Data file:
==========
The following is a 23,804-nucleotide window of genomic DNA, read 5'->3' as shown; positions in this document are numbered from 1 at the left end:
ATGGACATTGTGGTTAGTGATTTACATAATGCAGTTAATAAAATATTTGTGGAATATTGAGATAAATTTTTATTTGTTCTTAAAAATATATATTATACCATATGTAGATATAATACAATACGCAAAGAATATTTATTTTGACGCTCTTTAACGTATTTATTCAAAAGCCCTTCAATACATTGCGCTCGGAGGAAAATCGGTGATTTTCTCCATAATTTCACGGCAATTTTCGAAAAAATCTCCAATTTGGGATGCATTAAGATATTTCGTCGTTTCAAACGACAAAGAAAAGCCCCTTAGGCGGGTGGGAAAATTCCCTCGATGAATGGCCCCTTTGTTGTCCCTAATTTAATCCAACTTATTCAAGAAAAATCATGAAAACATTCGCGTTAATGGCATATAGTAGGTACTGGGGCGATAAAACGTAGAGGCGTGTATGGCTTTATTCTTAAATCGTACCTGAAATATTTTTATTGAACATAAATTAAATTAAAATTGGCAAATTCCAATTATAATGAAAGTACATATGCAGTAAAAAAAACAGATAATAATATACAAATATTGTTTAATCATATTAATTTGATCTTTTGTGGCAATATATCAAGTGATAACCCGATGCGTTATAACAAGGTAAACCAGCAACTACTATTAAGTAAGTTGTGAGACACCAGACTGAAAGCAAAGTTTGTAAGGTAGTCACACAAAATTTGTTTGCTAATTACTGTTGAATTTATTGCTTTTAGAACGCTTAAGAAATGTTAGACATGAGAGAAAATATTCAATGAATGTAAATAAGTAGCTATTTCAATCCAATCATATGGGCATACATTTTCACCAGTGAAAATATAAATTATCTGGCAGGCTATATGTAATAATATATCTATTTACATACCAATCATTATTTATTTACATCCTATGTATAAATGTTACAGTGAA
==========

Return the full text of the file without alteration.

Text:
The following is a 23,804-nucleotide window of genomic DNA, read 5'->3' as shown; positions in this document are numbered from 1 at the left end:
ATGGACATTGTGGTTAGTGATTTACATAATGCAGTTAATAAAATATTTGTGGAATATTGAGATAAATTTTTATTTGTTCTTAAAAATATATATTATACCATATGTAGATATAATACAATACGCAAAGAATATTTATTTTGACGCTCTTTAACGTATTTATTCAAAAGCCCTTCAATACATTGCGCTCGGAGGAAAATCGGTGATTTTCTCCATAATTTCACGGCAATTTTCGAAAAAATCTCCAATTTGGGATGCATTAAGATATTTCGTCGTTTCAAACGACAAAGAAAAGCCCCTTAGGCGGGTGGGAAAATTCCCTCGATGAATGGCCCCTTTGTTGTCCCTAATTTAATCCAACTTATTCAAGAAAAATCATGAAAACATTCGCGTTAATGGCATATAGTAGGTACTGGGGCGATAAAACGTAGAGGCGTGTATGGCTTTATTCTTAAATCGTACCTGAAATATTTTTATTGAACATAAATTAAATTAAAATTGGCAAATTCCAATTATAATGAAAGTACATATGCAGTAAAAAAAACAGATAATAATATACAAATATTGTTTAATCATATTAATTTGATCTTTTGTGGCAATATATCAAGTGATAACCCGATGCGTTATAACAAGGTAAACCAGCAACTACTATTAAGTAAGTTGTGAGACACCAGACTGAAAGCAAAGTTTGTAAGGTAGTCACACAAAATTTGTTTGCTAATTACTGTTGAATTTATTGCTTTTAGAACGCTTAAGAAATGTTAGACATGAGAGAAAATATTCAATGAATGTAAATAAGTAGCTATTTCAATCCAATCATATGGGCATACATTTTCACCAGTGAAAATATAAATTATCTGGCAGGCTATATGTAATAATATATCTATTTACATACCAATCATTATTTATTTACATCCTATGTATAAATGTTACAGTGAA